The assassination of Martin Luther King

This year marks the 50th anniversary of the assassination of Dr Martin Luther King.

The murder of one of the great Black leaders of the time by white racists with the complicity of the US government, most likely the FBI, stunned African Americans in the country. 

Immediately, violent uprisings broke out in hundreds of cities and towns, the most widespread of uprisings that had marked the era of the civil rights movement and Black Power. The African American singer Nina Simone swiftly wrote a song titled “Why? The King of Love Is Dead”:

What’s gonna happen now, in all of our cities?
My people are rising, they’re living in lies
Even if they have to die, even if they have to die
At the moment they know what life is

Even at that one moment that ya know what life is
If you have to die, it’s all right
’Cause you know what life is
You know what freedom is for one moment of your life

Scenes of the uprisings were broadcast on TV. One captured the national impact: in largely Black Washington, DC, the Capitol building was partially obscured by rising smoke from the burning city. The sentiment was that if “they” – in the parlance of the time, the white power structure – could kill Dr King, the advocate of non-violence, they could do it to any Black person.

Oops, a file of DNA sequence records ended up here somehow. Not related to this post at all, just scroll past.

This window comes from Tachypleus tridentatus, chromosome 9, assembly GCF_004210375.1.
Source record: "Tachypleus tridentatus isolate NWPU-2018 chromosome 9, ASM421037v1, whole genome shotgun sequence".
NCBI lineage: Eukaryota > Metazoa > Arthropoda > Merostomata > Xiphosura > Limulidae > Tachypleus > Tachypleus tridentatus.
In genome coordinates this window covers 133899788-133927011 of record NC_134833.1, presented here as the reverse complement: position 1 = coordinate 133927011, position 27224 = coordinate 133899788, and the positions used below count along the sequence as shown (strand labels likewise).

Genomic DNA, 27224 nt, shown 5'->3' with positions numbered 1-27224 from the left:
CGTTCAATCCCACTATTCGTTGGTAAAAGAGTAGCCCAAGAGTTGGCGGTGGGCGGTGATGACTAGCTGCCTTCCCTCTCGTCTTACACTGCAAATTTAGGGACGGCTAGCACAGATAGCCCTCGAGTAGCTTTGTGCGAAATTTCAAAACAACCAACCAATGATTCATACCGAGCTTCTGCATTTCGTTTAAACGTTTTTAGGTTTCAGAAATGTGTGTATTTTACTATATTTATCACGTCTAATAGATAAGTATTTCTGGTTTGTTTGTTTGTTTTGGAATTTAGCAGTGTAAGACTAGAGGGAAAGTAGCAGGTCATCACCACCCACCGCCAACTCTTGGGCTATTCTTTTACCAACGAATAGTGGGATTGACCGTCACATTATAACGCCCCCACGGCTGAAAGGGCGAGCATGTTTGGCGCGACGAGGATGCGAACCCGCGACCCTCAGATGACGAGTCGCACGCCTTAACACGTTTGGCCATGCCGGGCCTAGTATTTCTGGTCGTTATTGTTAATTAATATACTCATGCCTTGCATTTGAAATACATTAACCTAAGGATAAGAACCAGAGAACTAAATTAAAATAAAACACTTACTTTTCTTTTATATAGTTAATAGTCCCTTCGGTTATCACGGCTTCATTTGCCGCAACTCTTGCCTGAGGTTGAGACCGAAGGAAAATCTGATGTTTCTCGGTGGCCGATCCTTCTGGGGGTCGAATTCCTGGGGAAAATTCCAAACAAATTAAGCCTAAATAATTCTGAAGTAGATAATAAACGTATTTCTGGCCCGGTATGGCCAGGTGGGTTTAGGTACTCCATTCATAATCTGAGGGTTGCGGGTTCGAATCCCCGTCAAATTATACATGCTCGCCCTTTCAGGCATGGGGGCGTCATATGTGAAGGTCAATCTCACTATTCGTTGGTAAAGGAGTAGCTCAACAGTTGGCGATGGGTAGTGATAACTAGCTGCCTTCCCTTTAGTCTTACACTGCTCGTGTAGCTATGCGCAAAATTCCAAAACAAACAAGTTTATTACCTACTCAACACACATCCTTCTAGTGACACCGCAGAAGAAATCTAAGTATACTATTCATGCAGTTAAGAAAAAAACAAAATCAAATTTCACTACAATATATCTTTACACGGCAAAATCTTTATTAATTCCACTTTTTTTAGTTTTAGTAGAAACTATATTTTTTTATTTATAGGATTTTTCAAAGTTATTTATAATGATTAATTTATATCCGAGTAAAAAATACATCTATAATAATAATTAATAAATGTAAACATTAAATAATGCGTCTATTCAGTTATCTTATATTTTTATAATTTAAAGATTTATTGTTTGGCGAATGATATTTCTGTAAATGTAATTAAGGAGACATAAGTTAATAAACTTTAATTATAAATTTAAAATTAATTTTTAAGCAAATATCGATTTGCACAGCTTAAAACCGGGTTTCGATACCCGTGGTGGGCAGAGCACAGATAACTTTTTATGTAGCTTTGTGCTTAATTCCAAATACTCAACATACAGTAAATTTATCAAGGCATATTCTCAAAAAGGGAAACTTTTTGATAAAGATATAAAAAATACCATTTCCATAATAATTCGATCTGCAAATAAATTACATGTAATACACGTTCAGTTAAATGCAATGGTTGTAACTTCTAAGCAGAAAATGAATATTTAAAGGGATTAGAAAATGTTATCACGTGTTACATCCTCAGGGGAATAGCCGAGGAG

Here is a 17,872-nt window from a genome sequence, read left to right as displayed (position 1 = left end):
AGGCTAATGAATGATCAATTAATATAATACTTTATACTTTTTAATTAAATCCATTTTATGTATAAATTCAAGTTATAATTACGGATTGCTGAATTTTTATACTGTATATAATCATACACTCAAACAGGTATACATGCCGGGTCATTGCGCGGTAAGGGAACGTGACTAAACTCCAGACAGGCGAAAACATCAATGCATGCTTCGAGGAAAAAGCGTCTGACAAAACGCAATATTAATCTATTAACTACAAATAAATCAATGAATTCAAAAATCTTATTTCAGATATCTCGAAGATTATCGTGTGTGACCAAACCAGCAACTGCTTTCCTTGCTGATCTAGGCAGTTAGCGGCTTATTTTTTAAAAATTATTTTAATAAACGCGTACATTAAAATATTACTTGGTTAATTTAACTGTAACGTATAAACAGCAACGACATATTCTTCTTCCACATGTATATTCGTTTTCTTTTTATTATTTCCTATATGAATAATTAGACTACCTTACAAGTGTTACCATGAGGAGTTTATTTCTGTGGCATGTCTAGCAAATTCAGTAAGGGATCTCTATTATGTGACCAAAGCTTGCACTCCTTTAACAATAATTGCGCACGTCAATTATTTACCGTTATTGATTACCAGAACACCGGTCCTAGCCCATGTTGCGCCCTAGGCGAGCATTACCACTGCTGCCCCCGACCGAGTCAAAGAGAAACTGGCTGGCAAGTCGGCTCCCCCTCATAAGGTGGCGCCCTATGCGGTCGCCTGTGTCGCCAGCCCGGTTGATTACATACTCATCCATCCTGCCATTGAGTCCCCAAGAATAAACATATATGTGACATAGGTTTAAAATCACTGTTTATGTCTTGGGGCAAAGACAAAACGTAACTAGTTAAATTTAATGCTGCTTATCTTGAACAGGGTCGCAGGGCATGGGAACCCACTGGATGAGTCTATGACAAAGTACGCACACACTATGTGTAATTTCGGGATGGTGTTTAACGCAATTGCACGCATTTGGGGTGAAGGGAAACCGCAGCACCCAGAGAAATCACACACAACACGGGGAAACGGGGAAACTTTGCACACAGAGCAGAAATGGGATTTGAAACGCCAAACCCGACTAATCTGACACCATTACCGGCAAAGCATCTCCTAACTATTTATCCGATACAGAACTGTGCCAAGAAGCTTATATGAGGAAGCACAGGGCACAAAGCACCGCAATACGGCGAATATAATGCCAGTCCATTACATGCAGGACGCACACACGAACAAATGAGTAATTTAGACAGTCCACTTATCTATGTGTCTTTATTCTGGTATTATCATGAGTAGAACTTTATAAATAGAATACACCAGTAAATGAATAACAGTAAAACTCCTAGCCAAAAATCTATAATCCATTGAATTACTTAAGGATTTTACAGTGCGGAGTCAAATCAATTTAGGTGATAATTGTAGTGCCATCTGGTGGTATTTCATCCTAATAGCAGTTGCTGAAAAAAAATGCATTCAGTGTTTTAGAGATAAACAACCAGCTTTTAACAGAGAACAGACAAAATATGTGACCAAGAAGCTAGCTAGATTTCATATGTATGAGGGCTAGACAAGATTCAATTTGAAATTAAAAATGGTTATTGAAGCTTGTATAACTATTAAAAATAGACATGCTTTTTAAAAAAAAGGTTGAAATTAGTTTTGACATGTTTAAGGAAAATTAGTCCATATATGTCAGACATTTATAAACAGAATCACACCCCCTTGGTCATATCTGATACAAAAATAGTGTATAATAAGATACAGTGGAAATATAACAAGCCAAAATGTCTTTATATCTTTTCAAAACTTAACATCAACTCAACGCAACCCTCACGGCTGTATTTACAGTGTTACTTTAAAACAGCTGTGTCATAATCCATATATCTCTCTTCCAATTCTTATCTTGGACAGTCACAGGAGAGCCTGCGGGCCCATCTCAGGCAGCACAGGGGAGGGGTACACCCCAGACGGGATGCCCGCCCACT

The police could not contain the massive upsurge, and everywhere the National Guard was called out, 40,000-strong, to suppress it. Forty African Americans were killed, hundreds wounded and many more arrested.

One of those arrested was a young man named Andrew Pulley, whom I later got to know. He was told by the judge that he had two options: prison or the army. He chose the latter. 

Once enlisted, he met at his base, Fort Jackson, South Carolina, with a group of antiwar soldiers organised by socialist GIs. He became an antiwar fighter and socialist, and once out of the military joined the Young Socialist Alliance and the Socialist Workers Party, becoming a national leader of both.

Gunning for King

The racist, anti-communist head of the FBI, J. Edgar Hoover, targeted King after the 1956 Montgomery, Alabama, bus boycott. Hoover then set up a secret program called COINTEL to counter the new Black movement with illegal surveillance, disinformation, arrests on trumped-up charges and other dirty tricks. 

In a later memo, Hoover ordered the agency to prevent the emergence of “a Black messiah”, singling out King and Malcolm X (who was assassinated in 1965).

Government attention on King became more pronounced when he came out against the Vietnam War in 1967. In doing so, he had to break with the rest of the civil rights establishment. They didn’t want to offend Democratic president Lyndon Johnson, who was now leading the war. 

Recent memoirs by King supporters tell of how he was shunned. By coming out against the war, he lined up with the more militant youth wing led by the Student Nonviolent Coordinating Committee and militant Black nationalists such as Malcolm X.

In explaining his position, he said that the United States government was “the greatest purveyor of violence in the world”.